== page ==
Shuggie Bain is Douglas Stuart’s first novel and with it Stuart has already won the Booker Prize for the year 2020. What an astounding achievement for any writer! Award winning artistic creations have usually a melody of melancholy associated with them. A happy-go-lucky book or any other similar creation has usually a short lived memory. This maybe the reason that portfolios of old wrinkled women living in a distant village touches the heart of many more than the painting of a beautiful scenery.
Shuggie Bain is an extremely heavy book to read. Heavy not in terms of length, but in terms of the emotional turmoil it sets in inside the reader. I felt gutted for more than half of the length of the book. Shuggie Bain is a young boy of five years old living with his alcoholic mother Agnes, and his Casanova style father who eventually abandons them for another lady. You know what the book has in stock for you, there is nothing unexpected, but the details with which Stuart has written the sadness, the unconditional love of Shuggie for his mother, the helplessness of this little boy, the alcohol addiction of his mother and their neighbors catches you from the gut.
Little Shuggie is not a regular boy too. He enjoys playing with dollies, dancing for his mother, hates football, has slim arms and physique. He is not a regular boy, but that’s what he is. The society around him doesn’t let him be his natural self. He is trained by his brother to walk in a particular gait typical of a boy, he is asked to go fishing and even allowed to be spanked by a good for nothing man in his neighborhood so that Shuggie can get tough and become normal. And since Shuggie is the central character of this book, the reader will feel for the child. It torments one’s heart that why can’t the bullies just let him be. But when we see such Shuggie Bains in real life, we observe that we have coined hundreds of disgraceful names in our vocabulary for making a mockery of them. Every different person looks worth respecting as long as they are on screen or a character in a story, but the perception changes when even a glimpse of the traits become conspicuous in real world people. Such bigotry and double standard behaviour is like a display of home making and then home wrecking, all by the same crowd.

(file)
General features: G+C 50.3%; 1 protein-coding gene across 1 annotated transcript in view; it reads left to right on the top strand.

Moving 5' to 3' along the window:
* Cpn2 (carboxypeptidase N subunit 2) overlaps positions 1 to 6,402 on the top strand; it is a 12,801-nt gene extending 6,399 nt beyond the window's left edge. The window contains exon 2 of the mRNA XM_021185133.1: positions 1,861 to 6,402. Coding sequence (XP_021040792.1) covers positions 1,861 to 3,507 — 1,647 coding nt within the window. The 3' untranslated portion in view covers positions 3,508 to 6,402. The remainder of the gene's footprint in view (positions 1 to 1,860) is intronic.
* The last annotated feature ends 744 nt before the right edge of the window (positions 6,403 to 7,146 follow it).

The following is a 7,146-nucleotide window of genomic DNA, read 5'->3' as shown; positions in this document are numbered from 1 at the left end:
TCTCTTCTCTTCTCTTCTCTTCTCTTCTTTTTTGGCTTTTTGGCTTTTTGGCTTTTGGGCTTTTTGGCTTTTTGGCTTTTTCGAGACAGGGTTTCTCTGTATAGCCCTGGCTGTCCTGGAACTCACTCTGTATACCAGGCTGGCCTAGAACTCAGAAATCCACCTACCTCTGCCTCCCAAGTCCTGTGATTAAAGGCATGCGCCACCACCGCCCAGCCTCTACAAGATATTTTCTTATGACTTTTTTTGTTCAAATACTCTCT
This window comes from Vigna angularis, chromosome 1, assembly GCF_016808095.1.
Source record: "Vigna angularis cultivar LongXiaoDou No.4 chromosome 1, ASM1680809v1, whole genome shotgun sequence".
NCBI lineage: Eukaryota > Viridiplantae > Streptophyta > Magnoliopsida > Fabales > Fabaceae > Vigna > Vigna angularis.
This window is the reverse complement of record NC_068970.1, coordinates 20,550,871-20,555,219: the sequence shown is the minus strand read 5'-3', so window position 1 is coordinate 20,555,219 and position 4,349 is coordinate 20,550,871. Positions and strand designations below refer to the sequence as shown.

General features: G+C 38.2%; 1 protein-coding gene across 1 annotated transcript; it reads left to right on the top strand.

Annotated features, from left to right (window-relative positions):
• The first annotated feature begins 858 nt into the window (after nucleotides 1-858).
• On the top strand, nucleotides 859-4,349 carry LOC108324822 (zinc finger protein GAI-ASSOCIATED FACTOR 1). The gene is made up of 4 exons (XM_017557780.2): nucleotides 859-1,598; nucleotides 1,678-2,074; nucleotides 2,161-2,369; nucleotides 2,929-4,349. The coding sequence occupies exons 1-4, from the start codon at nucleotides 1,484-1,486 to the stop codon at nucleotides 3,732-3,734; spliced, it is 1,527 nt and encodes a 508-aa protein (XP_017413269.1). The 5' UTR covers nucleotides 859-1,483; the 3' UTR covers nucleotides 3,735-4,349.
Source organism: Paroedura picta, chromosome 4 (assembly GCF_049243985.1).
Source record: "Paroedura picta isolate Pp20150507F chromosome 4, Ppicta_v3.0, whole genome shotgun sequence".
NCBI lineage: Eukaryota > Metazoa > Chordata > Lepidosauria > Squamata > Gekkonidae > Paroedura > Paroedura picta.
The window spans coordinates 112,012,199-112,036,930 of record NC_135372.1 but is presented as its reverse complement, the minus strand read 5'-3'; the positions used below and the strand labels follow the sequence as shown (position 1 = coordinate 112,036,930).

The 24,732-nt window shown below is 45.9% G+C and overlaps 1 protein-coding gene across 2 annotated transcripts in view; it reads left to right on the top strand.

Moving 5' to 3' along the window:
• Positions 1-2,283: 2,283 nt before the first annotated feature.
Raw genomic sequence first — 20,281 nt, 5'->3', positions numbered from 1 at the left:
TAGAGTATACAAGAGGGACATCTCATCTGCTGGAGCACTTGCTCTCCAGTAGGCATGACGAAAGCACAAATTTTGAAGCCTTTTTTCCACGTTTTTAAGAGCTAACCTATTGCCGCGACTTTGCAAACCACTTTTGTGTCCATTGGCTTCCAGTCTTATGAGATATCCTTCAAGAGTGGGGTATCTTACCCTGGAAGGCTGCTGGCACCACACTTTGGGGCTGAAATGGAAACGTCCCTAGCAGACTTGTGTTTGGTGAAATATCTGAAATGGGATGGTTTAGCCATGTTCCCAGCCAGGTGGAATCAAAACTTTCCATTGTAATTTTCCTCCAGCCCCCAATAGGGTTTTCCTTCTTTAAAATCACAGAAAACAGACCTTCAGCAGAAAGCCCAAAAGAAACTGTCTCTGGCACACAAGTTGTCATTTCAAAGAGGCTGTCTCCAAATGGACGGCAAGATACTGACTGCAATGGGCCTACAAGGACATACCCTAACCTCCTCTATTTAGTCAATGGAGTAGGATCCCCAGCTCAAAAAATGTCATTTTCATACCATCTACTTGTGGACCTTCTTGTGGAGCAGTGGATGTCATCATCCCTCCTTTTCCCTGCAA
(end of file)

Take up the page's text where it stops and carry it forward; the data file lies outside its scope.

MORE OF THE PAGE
Out of the ordinary, the love Shuggie had for his mother reminded me of Whiskey, a meek yet cheerful kitten at my Uncle’s place. His mother, Gamma, was all that he cared for and made his life about. But over the time Gamma got weary of him because of her own troubles of the stray male cats always eager to catch hold of her and pounce on her yet again. Gamma started to get irritated of Whiskey’s dependency on her and his inability to take a stand against the macho male cats out on the street. Eventually Whiskey tried going out maybe to prove to his mother the audacious tiger like instinct he too had. But Whiskey could fool no one, not in the least his mother of the weakness in strength he had than other strays. Whiskey would be bitten and battered by other cats every now and then and gradually resigned to go out. He would watch his mother go around the house and would eagerly wait for Gamma to return back. But Gamma was lost in her own troubles and fantasies. You can buy the book on Amazon.